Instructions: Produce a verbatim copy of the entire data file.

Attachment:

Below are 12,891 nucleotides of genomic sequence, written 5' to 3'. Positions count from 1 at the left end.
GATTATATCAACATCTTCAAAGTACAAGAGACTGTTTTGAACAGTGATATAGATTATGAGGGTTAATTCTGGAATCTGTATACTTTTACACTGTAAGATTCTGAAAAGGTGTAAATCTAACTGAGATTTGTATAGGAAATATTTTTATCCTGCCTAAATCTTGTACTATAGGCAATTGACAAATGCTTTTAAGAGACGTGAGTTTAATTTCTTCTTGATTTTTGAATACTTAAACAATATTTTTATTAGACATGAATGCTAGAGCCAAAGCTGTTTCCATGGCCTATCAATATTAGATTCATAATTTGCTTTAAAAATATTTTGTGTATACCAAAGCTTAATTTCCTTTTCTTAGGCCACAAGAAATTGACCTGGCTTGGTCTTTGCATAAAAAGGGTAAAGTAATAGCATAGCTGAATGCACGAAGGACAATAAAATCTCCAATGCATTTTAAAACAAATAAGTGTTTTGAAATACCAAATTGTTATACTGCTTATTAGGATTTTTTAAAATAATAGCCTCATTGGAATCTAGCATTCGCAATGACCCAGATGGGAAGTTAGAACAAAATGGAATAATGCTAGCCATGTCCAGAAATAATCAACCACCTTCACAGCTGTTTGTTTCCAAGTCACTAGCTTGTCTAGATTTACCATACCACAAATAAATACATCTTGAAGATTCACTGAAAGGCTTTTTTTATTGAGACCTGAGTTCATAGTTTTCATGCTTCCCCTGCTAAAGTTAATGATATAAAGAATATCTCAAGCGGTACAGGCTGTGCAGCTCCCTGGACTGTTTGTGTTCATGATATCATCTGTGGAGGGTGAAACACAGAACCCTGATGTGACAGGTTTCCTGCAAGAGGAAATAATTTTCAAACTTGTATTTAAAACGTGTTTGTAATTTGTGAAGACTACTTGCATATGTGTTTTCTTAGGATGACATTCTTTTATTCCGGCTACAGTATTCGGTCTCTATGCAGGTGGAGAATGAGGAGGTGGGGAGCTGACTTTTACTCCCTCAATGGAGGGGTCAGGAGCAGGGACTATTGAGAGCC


Below are 12,891 nucleotides of genomic sequence, written 5' to 3'. Positions count from 1 at the left end.
GATTATATCAACATCTTCAAAGTACAAGAGACTGTTTTGAACAGTGATATAGATTATGAGGGTTAATTCTGGAATCTGTATACTTTTACACTGTAAGATTCTGAAAAGGTGTAAATCTAACTGAGATTTGTATAGGAAATATTTTTATCCTGCCTAAATCTTGTACTATAGGCAATTGACAAATGCTTTTAAGAGACGTGAGTTTAATTTCTTCTTGATTTTTGAATACTTAAACAATATTTTTATTAGACATGAATGCTAGAGCCAAAGCTGTTTCCATGGCCTATCAATATTAGATTCATAATTTGCTTTAAAAATATTTTGTGTATACCAAAGCTTAATTTCCTTTTCTTAGGCCACAAGAAATTGACCTGGCTTGGTCTTTGCATAAAAAGGGTAAAGTAATAGCATAGCTGAATGCACGAAGGACAATAAAATCTCCAATGCATTTTAAAACAAATAAGTGTTTTGAAATACCAAATTGTTATACTGCTTATTAGGATTTTTTAAAATAATAGCCTCATTGGAATCTAGCATTCGCAATGACCCAGATGGGAAGTTAGAACAAAATGGAATAATGCTAGCCATGTCCAGAAATAATCAACCACCTTCACAGCTGTTTGTTTCCAAGTCACTAGCTTGTCTAGATTTACCATACCACAAATAAATACATCTTGAAGATTCACTGAAAGGCTTTTTTTATTGAGACCTGAGTTCATAGTTTTCATGCTTCCCCTGCTAAAGTTAATGATATAAAGAATATCTCAAGCGGTACAGGCTGTGCAGCTCCCTGGACTGTTTGTGTTCATGATATCATCTGTGGAGGGTGAAACACAGAACCCTGATGTGACAGGTTTCCTGCAAGAGGAAATAATTTTCAAACTTGTATTTAAAACGTGTTTGTAATTTGTGAAGACTACTTGCATATGTGTTTTCTTAGGATGACATTCTTTTATTCCGGCTACAGTATTCGGTCTCTATGCAGGTGGAGAATGAGGAGGTGGGGAGCTGACTTTTACTCCCTCAATGGAGGGGTCAGGAGCAGGGACTATTGAGAGCC